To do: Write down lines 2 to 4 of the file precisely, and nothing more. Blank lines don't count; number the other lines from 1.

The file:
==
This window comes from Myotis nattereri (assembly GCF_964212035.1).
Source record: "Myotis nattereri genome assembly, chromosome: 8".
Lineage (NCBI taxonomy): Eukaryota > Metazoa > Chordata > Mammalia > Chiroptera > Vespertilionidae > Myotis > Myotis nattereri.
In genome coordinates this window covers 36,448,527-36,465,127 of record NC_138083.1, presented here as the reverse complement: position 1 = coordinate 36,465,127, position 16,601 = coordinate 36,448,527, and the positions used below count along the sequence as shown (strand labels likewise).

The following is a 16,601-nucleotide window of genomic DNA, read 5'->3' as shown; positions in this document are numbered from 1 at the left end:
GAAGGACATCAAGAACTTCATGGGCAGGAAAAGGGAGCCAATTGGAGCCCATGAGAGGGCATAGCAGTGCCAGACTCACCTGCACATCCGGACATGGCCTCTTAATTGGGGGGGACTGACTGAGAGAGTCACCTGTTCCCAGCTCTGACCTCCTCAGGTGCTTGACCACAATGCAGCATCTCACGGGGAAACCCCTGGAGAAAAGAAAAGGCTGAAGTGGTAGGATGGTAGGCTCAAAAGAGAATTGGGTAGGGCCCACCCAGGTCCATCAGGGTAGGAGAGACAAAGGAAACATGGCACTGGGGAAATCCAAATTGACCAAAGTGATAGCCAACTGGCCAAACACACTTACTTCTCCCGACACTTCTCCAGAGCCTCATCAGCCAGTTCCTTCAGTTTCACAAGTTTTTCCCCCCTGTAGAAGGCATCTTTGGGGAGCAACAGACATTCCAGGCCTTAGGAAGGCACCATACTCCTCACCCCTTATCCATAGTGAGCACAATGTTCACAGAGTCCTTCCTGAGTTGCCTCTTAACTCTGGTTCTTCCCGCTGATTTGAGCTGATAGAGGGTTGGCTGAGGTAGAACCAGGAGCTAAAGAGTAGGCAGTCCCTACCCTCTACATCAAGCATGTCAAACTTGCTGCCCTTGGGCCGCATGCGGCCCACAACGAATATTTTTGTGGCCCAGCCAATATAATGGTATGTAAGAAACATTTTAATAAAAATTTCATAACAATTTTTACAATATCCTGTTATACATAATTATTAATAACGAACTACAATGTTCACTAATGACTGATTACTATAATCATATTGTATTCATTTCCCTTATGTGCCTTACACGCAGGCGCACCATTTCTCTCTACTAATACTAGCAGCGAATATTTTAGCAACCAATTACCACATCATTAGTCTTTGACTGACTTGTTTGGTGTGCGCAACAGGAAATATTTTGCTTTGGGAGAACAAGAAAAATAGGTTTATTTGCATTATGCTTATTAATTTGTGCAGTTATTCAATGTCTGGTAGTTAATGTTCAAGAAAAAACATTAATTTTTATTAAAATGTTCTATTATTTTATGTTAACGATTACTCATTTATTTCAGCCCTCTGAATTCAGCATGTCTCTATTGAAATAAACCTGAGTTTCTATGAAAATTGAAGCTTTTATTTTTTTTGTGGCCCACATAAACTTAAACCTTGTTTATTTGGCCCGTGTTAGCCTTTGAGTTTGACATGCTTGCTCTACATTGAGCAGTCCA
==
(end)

Source record: "Myotis nattereri genome assembly, chromosome: 8".
Lineage (NCBI taxonomy): Eukaryota > Metazoa > Chordata > Mammalia > Chiroptera > Vespertilionidae > Myotis > Myotis nattereri.
In genome coordinates this window covers 36,448,527-36,465,127 of record NC_138083.1, presented here as the reverse complement: position 1 = coordinate 36,465,127, position 16,601 = coordinate 36,448,527, and the positions used below count along the sequence as shown (strand labels likewise).